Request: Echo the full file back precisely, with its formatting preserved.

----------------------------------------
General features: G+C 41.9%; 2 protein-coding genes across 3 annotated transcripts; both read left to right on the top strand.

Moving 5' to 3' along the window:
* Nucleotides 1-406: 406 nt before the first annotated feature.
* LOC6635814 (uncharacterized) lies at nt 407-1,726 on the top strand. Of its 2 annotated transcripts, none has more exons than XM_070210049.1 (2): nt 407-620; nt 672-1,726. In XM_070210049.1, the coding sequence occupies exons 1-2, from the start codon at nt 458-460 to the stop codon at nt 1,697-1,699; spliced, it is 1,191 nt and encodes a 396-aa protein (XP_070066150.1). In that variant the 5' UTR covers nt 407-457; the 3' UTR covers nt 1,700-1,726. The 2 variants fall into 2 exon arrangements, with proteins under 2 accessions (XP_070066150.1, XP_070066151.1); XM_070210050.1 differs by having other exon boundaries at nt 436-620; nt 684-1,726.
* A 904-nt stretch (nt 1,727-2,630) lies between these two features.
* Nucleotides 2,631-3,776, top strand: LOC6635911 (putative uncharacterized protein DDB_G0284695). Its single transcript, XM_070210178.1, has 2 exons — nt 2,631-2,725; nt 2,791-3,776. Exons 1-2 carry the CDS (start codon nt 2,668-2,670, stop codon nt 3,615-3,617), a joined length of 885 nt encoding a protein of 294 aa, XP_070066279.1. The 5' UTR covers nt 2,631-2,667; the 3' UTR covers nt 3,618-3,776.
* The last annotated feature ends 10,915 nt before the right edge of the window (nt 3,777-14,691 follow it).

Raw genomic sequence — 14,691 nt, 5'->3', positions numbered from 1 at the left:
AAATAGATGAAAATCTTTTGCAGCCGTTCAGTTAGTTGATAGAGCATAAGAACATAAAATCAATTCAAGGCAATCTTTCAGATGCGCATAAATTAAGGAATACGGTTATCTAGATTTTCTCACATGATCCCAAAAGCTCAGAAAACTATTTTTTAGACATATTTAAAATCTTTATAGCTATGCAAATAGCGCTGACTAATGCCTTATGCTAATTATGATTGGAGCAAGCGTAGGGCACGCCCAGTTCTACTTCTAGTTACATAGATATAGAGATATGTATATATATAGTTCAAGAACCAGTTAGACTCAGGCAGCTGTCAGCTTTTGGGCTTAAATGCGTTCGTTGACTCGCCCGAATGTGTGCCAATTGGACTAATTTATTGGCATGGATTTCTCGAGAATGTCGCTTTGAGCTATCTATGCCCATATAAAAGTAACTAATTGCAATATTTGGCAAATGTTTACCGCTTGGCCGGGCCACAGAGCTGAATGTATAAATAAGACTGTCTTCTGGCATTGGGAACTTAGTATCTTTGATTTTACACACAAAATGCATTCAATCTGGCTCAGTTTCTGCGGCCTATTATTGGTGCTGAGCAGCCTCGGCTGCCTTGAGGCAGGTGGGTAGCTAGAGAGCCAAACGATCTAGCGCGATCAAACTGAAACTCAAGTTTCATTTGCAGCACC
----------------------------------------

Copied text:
General features: G+C 41.9%; 2 protein-coding genes across 3 annotated transcripts; both read left to right on the top strand.

Moving 5' to 3' along the window:
* Nucleotides 1-406: 406 nt before the first annotated feature.
* LOC6635814 (uncharacterized) lies at nt 407-1,726 on the top strand. Of its 2 annotated transcripts, none has more exons than XM_070210049.1 (2): nt 407-620; nt 672-1,726. In XM_070210049.1, the coding sequence occupies exons 1-2, from the start codon at nt 458-460 to the stop codon at nt 1,697-1,699; spliced, it is 1,191 nt and encodes a 396-aa protein (XP_070066150.1). In that variant the 5' UTR covers nt 407-457; the 3' UTR covers nt 1,700-1,726. The 2 variants fall into 2 exon arrangements, with proteins under 2 accessions (XP_070066150.1, XP_070066151.1); XM_070210050.1 differs by having other exon boundaries at nt 436-620; nt 684-1,726.
* A 904-nt stretch (nt 1,727-2,630) lies between these two features.
* Nucleotides 2,631-3,776, top strand: LOC6635911 (putative uncharacterized protein DDB_G0284695). Its single transcript, XM_070210178.1, has 2 exons — nt 2,631-2,725; nt 2,791-3,776. Exons 1-2 carry the CDS (start codon nt 2,668-2,670, stop codon nt 3,615-3,617), a joined length of 885 nt encoding a protein of 294 aa, XP_070066279.1. The 5' UTR covers nt 2,631-2,667; the 3' UTR covers nt 3,618-3,776.
* The last annotated feature ends 10,915 nt before the right edge of the window (nt 3,777-14,691 follow it).

Raw genomic sequence — 14,691 nt, 5'->3', positions numbered from 1 at the left:
AAATAGATGAAAATCTTTTGCAGCCGTTCAGTTAGTTGATAGAGCATAAGAACATAAAATCAATTCAAGGCAATCTTTCAGATGCGCATAAATTAAGGAATACGGTTATCTAGATTTTCTCACATGATCCCAAAAGCTCAGAAAACTATTTTTTAGACATATTTAAAATCTTTATAGCTATGCAAATAGCGCTGACTAATGCCTTATGCTAATTATGATTGGAGCAAGCGTAGGGCACGCCCAGTTCTACTTCTAGTTACATAGATATAGAGATATGTATATATATAGTTCAAGAACCAGTTAGACTCAGGCAGCTGTCAGCTTTTGGGCTTAAATGCGTTCGTTGACTCGCCCGAATGTGTGCCAATTGGACTAATTTATTGGCATGGATTTCTCGAGAATGTCGCTTTGAGCTATCTATGCCCATATAAAAGTAACTAATTGCAATATTTGGCAAATGTTTACCGCTTGGCCGGGCCACAGAGCTGAATGTATAAATAAGACTGTCTTCTGGCATTGGGAACTTAGTATCTTTGATTTTACACACAAAATGCATTCAATCTGGCTCAGTTTCTGCGGCCTATTATTGGTGCTGAGCAGCCTCGGCTGCCTTGAGGCAGGTGGGTAGCTAGAGAGCCAAACGATCTAGCGCGATCAAACTGAAACTCAAGTTTCATTTGCAGCACC